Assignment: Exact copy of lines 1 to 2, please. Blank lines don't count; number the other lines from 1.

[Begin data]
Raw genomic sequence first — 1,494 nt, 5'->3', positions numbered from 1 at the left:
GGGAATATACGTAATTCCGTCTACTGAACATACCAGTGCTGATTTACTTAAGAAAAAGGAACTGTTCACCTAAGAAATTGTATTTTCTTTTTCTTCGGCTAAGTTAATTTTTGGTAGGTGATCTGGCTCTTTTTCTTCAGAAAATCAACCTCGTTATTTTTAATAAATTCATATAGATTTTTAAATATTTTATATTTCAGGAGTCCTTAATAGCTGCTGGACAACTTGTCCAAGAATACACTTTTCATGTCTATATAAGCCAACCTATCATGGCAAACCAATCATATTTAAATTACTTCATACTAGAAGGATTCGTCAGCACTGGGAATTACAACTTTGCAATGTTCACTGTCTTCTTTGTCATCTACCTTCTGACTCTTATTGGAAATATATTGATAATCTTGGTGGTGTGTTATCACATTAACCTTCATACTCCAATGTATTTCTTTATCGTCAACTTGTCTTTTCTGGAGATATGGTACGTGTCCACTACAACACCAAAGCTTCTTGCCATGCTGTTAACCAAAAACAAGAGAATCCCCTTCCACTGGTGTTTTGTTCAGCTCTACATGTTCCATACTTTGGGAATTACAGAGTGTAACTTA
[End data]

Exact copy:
Raw genomic sequence first — 1,494 nt, 5'->3', positions numbered from 1 at the left:
GGGAATATACGTAATTCCGTCTACTGAACATACCAGTGCTGATTTACTTAAGAAAAAGGAACTGTTCACCTAAGAAATTGTATTTTCTTTTTCTTCGGCTAAGTTAATTTTTGGTAGGTGATCTGGCTCTTTTTCTTCAGAAAATCAACCTCGTTATTTTTAATAAATTCATATAGATTTTTAAATATTTTATATTTCAGGAGTCCTTAATAGCTGCTGGACAACTTGTCCAAGAATACACTTTTCATGTCTATATAAGCCAACCTATCATGGCAAACCAATCATATTTAAATTACTTCATACTAGAAGGATTCGTCAGCACTGGGAATTACAACTTTGCAATGTTCACTGTCTTCTTTGTCATCTACCTTCTGACTCTTATTGGAAATATATTGATAATCTTGGTGGTGTGTTATCACATTAACCTTCATACTCCAATGTATTTCTTTATCGTCAACTTGTCTTTTCTGGAGATATGGTACGTGTCCACTACAACACCAAAGCTTCTTGCCATGCTGTTAACCAAAAACAAGAGAATCCCCTTCCACTGGTGTTTTGTTCAGCTCTACATGTTCCATACTTTGGGAATTACAGAGTGTAACTTA